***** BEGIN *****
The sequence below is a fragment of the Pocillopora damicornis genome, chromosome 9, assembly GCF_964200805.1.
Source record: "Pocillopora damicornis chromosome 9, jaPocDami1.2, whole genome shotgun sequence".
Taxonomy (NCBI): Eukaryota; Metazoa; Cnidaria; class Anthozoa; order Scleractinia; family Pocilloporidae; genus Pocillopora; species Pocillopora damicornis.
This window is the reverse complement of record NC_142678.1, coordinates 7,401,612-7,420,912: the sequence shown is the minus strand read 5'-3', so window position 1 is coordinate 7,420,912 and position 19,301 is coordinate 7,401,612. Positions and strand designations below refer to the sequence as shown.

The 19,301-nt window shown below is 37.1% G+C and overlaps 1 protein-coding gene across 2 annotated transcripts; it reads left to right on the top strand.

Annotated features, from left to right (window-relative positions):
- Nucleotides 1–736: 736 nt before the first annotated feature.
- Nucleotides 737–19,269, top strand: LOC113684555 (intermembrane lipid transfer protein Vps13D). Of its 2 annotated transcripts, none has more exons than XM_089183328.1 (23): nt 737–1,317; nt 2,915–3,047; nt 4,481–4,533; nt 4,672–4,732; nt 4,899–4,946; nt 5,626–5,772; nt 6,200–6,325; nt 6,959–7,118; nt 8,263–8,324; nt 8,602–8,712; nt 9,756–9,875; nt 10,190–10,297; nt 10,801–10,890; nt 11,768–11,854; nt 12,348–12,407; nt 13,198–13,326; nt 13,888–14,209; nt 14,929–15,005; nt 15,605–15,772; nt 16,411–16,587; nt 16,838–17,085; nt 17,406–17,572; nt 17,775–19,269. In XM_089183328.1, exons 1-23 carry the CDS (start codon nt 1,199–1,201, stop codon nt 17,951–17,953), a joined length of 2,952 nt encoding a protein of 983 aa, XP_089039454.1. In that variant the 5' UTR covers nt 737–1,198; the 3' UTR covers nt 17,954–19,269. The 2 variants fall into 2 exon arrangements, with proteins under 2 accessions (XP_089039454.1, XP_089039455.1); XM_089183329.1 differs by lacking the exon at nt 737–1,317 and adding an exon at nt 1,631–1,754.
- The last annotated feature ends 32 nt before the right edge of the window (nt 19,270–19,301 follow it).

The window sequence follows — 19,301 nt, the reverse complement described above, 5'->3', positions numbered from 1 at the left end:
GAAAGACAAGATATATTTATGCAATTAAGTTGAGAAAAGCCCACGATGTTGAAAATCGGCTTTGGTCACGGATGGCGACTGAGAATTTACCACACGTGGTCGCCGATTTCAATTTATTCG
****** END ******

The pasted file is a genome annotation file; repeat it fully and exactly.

The sequence below is a fragment of the Pocillopora damicornis genome, chromosome 9, assembly GCF_964200805.1.
Source record: "Pocillopora damicornis chromosome 9, jaPocDami1.2, whole genome shotgun sequence".
Taxonomy (NCBI): Eukaryota; Metazoa; Cnidaria; class Anthozoa; order Scleractinia; family Pocilloporidae; genus Pocillopora; species Pocillopora damicornis.
This window is the reverse complement of record NC_142678.1, coordinates 7,401,612-7,420,912: the sequence shown is the minus strand read 5'-3', so window position 1 is coordinate 7,420,912 and position 19,301 is coordinate 7,401,612. Positions and strand designations below refer to the sequence as shown.

The 19,301-nt window shown below is 37.1% G+C and overlaps 1 protein-coding gene across 2 annotated transcripts; it reads left to right on the top strand.

Annotated features, from left to right (window-relative positions):
- Nucleotides 1–736: 736 nt before the first annotated feature.
- Nucleotides 737–19,269, top strand: LOC113684555 (intermembrane lipid transfer protein Vps13D). Of its 2 annotated transcripts, none has more exons than XM_089183328.1 (23): nt 737–1,317; nt 2,915–3,047; nt 4,481–4,533; nt 4,672–4,732; nt 4,899–4,946; nt 5,626–5,772; nt 6,200–6,325; nt 6,959–7,118; nt 8,263–8,324; nt 8,602–8,712; nt 9,756–9,875; nt 10,190–10,297; nt 10,801–10,890; nt 11,768–11,854; nt 12,348–12,407; nt 13,198–13,326; nt 13,888–14,209; nt 14,929–15,005; nt 15,605–15,772; nt 16,411–16,587; nt 16,838–17,085; nt 17,406–17,572; nt 17,775–19,269. In XM_089183328.1, exons 1-23 carry the CDS (start codon nt 1,199–1,201, stop codon nt 17,951–17,953), a joined length of 2,952 nt encoding a protein of 983 aa, XP_089039454.1. In that variant the 5' UTR covers nt 737–1,198; the 3' UTR covers nt 17,954–19,269. The 2 variants fall into 2 exon arrangements, with proteins under 2 accessions (XP_089039454.1, XP_089039455.1); XM_089183329.1 differs by lacking the exon at nt 737–1,317 and adding an exon at nt 1,631–1,754.
- The last annotated feature ends 32 nt before the right edge of the window (nt 19,270–19,301 follow it).

The window sequence follows — 19,301 nt, the reverse complement described above, 5'->3', positions numbered from 1 at the left end:
GAAAGACAAGATATATTTATGCAATTAAGTTGAGAAAAGCCCACGATGTTGAAAATCGGCTTTGGTCACGGATGGCGACTGAGAATTTACCACACGTGGTCGCCGATTTCAATTTATTCG